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Re: Ask Editor Alison Weiss #14 (right in here!) 2 DAYS LONG

Post  Editor Alison on Wed Mar 07, 2012 10:55 am

I don't think either fix is easier, Taryn. I just think they're different.

It might seem like adding would be easy. After all, you just have to write more. But what you write needs to be seemlessly integrated into the novel. It needs to have a purpose in being there.

Sometimes when you're expanding one of the best things to do is look at the overall picture and askyourself what you need more of. What hasn't been explained enough? What feels too curt? Do you have the depth you're looking for? Perhaps you can delve into character reaction or interraction to address a lack.
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Re: Ask Editor Alison Weiss #14 (right in here!) 2 DAYS LONG

Post  Rachel on Wed Mar 07, 2012 9:12 pm

Thanks so much!

One last question: what should a writer do when their personal reading interests are not wholly in line with the rest of the reading community? Recently I read a very very popular book that almost everyone on earth loves, and was shocked to find that I...didn't (I didn't hate it, it just didn't grab me). That leads me to feel like I can't really write in that particular genre with the intent of eventually being published, since my taste is apparently very different from everyone else in that area. It's frustrating, because I feel like I'm committing literary heresy by not adoring this book, but...I like the genre. Shocked Does that make sense?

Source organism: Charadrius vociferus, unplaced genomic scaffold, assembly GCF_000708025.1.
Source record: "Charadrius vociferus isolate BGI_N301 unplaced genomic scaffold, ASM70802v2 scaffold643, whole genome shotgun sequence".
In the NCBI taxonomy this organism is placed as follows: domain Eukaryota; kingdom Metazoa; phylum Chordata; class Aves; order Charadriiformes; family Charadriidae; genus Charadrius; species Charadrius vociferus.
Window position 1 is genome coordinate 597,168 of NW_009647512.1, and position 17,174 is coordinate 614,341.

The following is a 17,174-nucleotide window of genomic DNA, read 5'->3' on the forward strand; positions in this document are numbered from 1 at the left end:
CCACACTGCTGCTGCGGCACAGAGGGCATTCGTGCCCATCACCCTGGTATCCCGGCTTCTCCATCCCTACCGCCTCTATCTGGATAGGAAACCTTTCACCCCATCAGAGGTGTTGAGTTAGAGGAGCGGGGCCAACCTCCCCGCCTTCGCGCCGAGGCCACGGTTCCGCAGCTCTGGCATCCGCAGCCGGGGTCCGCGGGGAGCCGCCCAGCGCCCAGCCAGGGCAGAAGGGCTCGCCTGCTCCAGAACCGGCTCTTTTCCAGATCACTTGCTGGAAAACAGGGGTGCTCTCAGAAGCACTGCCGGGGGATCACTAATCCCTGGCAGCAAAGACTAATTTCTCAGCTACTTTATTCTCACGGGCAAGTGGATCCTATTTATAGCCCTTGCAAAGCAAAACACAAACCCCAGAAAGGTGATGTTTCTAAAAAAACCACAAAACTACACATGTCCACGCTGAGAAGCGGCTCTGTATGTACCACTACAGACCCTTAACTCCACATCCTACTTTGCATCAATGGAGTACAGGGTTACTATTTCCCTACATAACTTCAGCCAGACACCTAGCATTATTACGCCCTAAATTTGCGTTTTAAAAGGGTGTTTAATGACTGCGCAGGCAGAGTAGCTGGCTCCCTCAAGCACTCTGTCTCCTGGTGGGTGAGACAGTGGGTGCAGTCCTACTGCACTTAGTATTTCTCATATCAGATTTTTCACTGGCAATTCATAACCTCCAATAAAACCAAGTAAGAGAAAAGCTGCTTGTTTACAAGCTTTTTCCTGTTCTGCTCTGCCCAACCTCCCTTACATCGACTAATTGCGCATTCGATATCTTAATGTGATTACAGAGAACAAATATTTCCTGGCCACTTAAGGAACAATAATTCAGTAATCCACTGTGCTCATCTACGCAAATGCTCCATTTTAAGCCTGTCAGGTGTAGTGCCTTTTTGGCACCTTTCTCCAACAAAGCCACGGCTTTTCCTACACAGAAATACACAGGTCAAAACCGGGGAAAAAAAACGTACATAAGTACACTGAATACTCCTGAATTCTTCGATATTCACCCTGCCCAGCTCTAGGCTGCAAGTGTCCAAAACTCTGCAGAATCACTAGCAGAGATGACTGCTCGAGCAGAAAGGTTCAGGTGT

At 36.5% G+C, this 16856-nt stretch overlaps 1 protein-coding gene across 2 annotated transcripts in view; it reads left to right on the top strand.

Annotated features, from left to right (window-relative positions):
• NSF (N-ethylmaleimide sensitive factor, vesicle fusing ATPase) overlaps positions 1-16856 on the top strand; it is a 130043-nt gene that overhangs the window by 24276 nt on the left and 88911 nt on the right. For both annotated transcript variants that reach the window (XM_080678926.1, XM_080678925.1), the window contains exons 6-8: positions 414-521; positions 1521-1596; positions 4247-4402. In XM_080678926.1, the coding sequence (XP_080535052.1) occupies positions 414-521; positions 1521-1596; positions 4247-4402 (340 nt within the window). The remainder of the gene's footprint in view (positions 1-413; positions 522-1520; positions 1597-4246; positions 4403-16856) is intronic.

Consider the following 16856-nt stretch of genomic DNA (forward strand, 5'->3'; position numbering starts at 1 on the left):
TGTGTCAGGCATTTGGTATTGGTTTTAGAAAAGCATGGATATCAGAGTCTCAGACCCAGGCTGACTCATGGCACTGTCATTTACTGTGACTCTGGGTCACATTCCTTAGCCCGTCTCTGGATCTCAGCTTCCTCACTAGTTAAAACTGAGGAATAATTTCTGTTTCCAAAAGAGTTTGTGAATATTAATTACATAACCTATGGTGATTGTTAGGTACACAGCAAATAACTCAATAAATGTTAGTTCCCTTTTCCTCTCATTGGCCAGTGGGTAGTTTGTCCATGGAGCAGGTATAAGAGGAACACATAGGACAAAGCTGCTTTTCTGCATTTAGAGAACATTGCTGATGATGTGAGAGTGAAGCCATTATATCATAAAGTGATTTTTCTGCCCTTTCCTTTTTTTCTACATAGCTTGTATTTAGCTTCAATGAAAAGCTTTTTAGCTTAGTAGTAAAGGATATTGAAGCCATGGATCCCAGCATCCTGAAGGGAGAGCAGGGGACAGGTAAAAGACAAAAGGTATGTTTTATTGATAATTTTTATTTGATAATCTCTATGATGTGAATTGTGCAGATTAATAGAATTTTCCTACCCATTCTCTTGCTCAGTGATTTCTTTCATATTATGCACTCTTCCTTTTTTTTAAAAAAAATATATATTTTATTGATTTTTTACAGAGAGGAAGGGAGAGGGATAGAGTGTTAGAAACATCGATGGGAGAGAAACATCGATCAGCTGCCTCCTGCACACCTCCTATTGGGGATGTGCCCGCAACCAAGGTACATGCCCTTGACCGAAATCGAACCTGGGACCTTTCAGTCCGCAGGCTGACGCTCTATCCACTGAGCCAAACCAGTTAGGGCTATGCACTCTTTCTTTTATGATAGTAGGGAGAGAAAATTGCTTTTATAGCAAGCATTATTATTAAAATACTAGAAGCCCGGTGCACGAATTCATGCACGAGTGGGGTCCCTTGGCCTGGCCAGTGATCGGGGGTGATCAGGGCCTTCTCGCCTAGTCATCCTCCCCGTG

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Re: Ask Editor Alison Weiss #14 (right in here!) 2 DAYS LONG

Post  Editor Alison on Fri Mar 09, 2012 10:34 am

I am so sorry I went AWOL guys. I got really sick. I'm back now.

I think you like what you like. In a genre. In a book. You like what you like.

I will admit without listing book titles that there are books that the world seems to lap up in middle grade and YA that I find really subpar. And there are books I adore that others don't get. People have different tastes, and you don't have to love everything that others love. It's not a poor reflection on you or what you can add to the literary world. It's just what it is.

Okay, I'll mention one book. Everyone loves CATCHER IN THE RYE. I think it's, for lack of a better word, "phony." But that's just how it is, right?